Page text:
TODAY   |  March 08, 2014

‘Tiger Mom’ on new book: Teaching kids to focus pays off

Amy Chua, author of the book “Battle Hymn of the Tiger Mother,” is out with a new book about culture and success, which she wrote with her husband and fellow law professor Jed Rubenfeld.

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This content comes from Closed Captioning that was broadcast along with this program.

>>> this morning on "today's moms," the tiger mom is back with a new book, and there's a new controversy. you may recall, amy chua 's book three years ago advocating strict rules for raising successful children. well, now, she and her husband, fellow yale law professor jed rubenfeld , have written the triple package, how three traits explain the rise and fall of cultural groups in america. and they are both with us. thanks for being here.

>> thanks for having us.

>> first, before we get into the controversy that may or may not be there over the book, explain for us, what is "the triple package" that you see as the key to success in this country?

>> well, you know what, the book is about, it's about how to make it in a tough, increasingly competitive economy, and basically, we show that there are lots of people out there who are instilling in their children -- and the book is about how to instill in every child a sense of exceptional potential and drive and self-discipline. those three things are basically what it comes down to. lots of people are out there doing it, people from all different backgrounds, all different faiths, skin colors. that's what the book's about.

>> so, specifically, a superiority complex, an insecurity, which may sound contradictory to have those two together, and also the impulse control that uyou mentioned or the discipline. this is this triple package.

>> right. what's so interesting is that all of these groups that are doing so well with their children right now, they're simultaneously instilling in their children a sense of exceptionality. you're special, you're destined for great things, but just a dash of, you know, but you haven't done it yet. and to me, this is the exact opposite of, i was just reading about the girl who's suing her parents --

>> yes.

>> -- for a college education . so, "the triple package" mentality is the exact opposite of entitled. because entitled is like, i don't need to prove myself, i'm perfect the way i am, you should pay for me. the triple package mentality is i can do great things, but you know, i owe my parents and i need to work hard and i need to prove myself.

>> need to work hard.

>> i'm not good enough yet.

>> some of the initial criticism before the book came out has dissipated since the book actually came out, but some of the criticism was that you focused on eight groups in the book. now, you said it wasn't only these eight groups or ethnicities that showed a number of these characteristics, but by focusing on those groups, there were even calls of racism. the book was called provocative. those things can be great to sell books, but when we're looking at it, is this about a cultural group teaching their kids things, or is this more about the immigrant experience? because the way i read it -- sorry, this is the world's longest question, but it seemed more about these are traits that people have when they first come to this country, and they're trying to make it, but these traits go away over time .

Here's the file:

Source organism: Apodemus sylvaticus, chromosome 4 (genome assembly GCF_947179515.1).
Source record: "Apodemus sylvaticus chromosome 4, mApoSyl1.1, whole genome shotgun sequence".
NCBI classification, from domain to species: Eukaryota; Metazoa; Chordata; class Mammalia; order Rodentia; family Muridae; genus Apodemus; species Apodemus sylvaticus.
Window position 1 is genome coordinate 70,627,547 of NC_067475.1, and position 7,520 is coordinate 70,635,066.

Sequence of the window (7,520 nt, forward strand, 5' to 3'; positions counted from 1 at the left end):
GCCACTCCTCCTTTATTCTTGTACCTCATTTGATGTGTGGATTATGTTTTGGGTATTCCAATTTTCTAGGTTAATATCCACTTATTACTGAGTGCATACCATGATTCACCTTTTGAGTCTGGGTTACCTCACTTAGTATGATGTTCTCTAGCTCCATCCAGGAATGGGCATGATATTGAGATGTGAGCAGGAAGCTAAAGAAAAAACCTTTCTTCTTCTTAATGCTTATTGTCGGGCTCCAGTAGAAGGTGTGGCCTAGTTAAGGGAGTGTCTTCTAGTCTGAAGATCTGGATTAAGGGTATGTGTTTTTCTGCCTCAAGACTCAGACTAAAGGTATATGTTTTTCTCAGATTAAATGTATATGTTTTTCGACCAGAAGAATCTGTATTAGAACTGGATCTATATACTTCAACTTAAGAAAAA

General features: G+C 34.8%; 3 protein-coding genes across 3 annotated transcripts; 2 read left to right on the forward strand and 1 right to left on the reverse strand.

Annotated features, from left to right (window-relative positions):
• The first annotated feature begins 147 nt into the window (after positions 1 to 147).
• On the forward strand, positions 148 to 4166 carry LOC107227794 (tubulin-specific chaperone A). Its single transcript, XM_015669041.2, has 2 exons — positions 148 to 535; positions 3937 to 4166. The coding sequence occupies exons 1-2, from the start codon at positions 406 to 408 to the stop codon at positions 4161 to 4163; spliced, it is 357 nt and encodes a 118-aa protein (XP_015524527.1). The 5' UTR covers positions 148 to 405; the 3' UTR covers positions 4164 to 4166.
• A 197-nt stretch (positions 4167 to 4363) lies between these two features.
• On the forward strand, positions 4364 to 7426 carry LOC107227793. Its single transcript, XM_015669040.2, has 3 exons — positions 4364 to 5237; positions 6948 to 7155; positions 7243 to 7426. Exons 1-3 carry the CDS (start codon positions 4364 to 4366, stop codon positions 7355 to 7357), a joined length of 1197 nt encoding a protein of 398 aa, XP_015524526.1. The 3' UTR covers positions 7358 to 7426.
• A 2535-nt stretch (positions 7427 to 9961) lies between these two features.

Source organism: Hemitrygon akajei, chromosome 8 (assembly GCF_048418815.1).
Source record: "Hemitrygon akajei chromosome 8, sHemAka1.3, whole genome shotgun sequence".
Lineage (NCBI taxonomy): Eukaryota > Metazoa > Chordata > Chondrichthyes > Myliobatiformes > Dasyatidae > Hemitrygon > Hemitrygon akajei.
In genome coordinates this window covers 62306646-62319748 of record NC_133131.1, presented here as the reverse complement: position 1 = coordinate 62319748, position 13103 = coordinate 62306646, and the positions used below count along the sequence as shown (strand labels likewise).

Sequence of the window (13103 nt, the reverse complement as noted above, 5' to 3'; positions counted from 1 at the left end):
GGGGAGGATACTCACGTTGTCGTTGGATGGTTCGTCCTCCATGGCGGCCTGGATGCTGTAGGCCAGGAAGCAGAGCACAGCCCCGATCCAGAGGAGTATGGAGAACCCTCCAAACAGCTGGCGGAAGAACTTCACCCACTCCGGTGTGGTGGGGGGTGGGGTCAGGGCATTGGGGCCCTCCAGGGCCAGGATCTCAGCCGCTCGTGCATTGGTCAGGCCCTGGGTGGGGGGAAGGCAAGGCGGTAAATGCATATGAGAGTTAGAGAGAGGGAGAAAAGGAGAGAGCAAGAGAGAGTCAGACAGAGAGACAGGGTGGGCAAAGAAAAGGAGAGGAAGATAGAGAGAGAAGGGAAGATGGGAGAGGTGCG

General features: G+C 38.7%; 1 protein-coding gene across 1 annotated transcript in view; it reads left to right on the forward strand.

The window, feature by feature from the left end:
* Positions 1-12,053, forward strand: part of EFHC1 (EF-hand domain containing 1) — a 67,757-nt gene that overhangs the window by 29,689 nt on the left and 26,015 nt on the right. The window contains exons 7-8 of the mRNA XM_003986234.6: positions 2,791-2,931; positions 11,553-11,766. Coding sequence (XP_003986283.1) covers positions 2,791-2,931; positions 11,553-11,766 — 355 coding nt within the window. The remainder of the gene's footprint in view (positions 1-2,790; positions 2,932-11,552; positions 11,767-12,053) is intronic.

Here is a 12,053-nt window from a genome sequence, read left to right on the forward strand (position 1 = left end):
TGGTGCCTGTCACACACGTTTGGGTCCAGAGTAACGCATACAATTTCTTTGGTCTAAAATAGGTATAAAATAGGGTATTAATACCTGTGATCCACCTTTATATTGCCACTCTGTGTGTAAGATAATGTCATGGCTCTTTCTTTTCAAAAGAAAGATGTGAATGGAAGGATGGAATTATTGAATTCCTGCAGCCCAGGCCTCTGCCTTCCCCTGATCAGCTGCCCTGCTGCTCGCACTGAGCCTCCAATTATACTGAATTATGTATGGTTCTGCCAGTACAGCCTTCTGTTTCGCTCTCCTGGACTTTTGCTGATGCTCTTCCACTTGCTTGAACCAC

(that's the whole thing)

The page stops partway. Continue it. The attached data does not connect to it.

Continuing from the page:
>> yeah. you have it exactly right. well, first of all, some of the most successful groups in the country are african-american and hispanic americans . so, the idea that the book's racist is ridiculous, but it is in a sense about the immigrant experience, because it's how it's a special set of qualities and outlooks and behaviors that immigrant families often have, although mormons have it, too, and they're not immigrants. but the question is, can we learn from what they have? because it's not biological, it does go away. it's something to do with those cultures and families. can we learn from this?

>> and it tends to go away by essentially the third generation.

>> right.

>> where people don't have the same drive anymore. so, to your point, can this be taught and should we be teaching this to our kids?

>> it actually can be. so, some of the studies that we show in our book is that you can at a very early age instill in children more self-discipline and more focus, which, by the way, studies show has tremendous benefits down the road. like in high school , you have all this high school anxiety, but if you know how to sit and focus, if you've had that instilled in you as a young child it has these big payoffs. and every one of the groups that are doing really well right now, korean americans , vietnamese americans , they do this more with their children at a young age, and so, it absolutely can be translated. it's not -- i mean, that's the whole point, it's very accessible.

>> well, a lot to think about. the book is "the triple package." nice to have you both with us this morning. thank you.

>> thank you.

>> thanks so much.